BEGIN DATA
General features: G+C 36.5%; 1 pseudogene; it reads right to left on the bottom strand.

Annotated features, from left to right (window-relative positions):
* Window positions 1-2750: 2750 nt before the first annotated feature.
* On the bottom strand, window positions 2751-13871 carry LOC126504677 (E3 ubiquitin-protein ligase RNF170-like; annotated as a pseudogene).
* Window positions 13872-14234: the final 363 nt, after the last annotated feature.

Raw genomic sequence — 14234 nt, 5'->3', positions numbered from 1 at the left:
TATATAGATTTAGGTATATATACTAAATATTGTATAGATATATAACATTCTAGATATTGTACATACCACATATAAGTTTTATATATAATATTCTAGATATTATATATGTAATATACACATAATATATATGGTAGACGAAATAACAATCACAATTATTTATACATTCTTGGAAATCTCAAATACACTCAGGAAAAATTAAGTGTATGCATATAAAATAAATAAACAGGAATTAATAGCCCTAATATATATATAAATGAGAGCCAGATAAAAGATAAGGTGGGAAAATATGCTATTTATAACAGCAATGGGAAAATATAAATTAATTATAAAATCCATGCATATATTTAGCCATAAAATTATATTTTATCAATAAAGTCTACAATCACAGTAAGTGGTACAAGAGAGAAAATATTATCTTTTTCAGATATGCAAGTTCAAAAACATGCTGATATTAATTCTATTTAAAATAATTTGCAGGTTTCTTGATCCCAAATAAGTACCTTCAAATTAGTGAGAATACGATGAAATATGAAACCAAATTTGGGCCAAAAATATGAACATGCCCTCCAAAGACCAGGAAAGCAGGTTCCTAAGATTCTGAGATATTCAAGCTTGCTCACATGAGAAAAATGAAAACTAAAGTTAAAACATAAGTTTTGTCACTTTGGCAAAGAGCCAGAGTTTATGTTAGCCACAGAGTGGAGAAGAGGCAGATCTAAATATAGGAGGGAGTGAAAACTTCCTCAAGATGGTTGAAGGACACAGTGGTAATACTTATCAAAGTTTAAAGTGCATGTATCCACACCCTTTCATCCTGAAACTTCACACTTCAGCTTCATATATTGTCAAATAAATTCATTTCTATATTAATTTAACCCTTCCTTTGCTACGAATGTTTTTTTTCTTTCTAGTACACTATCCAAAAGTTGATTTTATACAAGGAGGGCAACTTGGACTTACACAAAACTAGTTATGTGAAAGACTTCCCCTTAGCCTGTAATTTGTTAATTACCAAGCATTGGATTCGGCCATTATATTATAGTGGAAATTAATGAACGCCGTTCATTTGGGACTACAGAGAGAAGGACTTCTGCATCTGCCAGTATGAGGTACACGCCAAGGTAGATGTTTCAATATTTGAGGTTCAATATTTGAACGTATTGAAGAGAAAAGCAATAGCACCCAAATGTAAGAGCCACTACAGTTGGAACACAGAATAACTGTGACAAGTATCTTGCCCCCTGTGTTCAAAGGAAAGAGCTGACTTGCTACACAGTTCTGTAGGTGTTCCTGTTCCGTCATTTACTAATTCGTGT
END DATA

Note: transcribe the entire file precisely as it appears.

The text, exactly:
General features: G+C 36.5%; 1 pseudogene; it reads right to left on the bottom strand.

Annotated features, from left to right (window-relative positions):
* Window positions 1-2750: 2750 nt before the first annotated feature.
* On the bottom strand, window positions 2751-13871 carry LOC126504677 (E3 ubiquitin-protein ligase RNF170-like; annotated as a pseudogene).
* Window positions 13872-14234: the final 363 nt, after the last annotated feature.

Raw genomic sequence — 14234 nt, 5'->3', positions numbered from 1 at the left:
TATATAGATTTAGGTATATATACTAAATATTGTATAGATATATAACATTCTAGATATTGTACATACCACATATAAGTTTTATATATAATATTCTAGATATTATATATGTAATATACACATAATATATATGGTAGACGAAATAACAATCACAATTATTTATACATTCTTGGAAATCTCAAATACACTCAGGAAAAATTAAGTGTATGCATATAAAATAAATAAACAGGAATTAATAGCCCTAATATATATATAAATGAGAGCCAGATAAAAGATAAGGTGGGAAAATATGCTATTTATAACAGCAATGGGAAAATATAAATTAATTATAAAATCCATGCATATATTTAGCCATAAAATTATATTTTATCAATAAAGTCTACAATCACAGTAAGTGGTACAAGAGAGAAAATATTATCTTTTTCAGATATGCAAGTTCAAAAACATGCTGATATTAATTCTATTTAAAATAATTTGCAGGTTTCTTGATCCCAAATAAGTACCTTCAAATTAGTGAGAATACGATGAAATATGAAACCAAATTTGGGCCAAAAATATGAACATGCCCTCCAAAGACCAGGAAAGCAGGTTCCTAAGATTCTGAGATATTCAAGCTTGCTCACATGAGAAAAATGAAAACTAAAGTTAAAACATAAGTTTTGTCACTTTGGCAAAGAGCCAGAGTTTATGTTAGCCACAGAGTGGAGAAGAGGCAGATCTAAATATAGGAGGGAGTGAAAACTTCCTCAAGATGGTTGAAGGACACAGTGGTAATACTTATCAAAGTTTAAAGTGCATGTATCCACACCCTTTCATCCTGAAACTTCACACTTCAGCTTCATATATTGTCAAATAAATTCATTTCTATATTAATTTAACCCTTCCTTTGCTACGAATGTTTTTTTTCTTTCTAGTACACTATCCAAAAGTTGATTTTATACAAGGAGGGCAACTTGGACTTACACAAAACTAGTTATGTGAAAGACTTCCCCTTAGCCTGTAATTTGTTAATTACCAAGCATTGGATTCGGCCATTATATTATAGTGGAAATTAATGAACGCCGTTCATTTGGGACTACAGAGAGAAGGACTTCTGCATCTGCCAGTATGAGGTACACGCCAAGGTAGATGTTTCAATATTTGAGGTTCAATATTTGAACGTATTGAAGAGAAAAGCAATAGCACCCAAATGTAAGAGCCACTACAGTTGGAACACAGAATAACTGTGACAAGTATCTTGCCCCCTGTGTTCAAAGGAAAGAGCTGACTTGCTACACAGTTCTGTAGGTGTTCCTGTTCCGTCATTTACTAATTCGTGT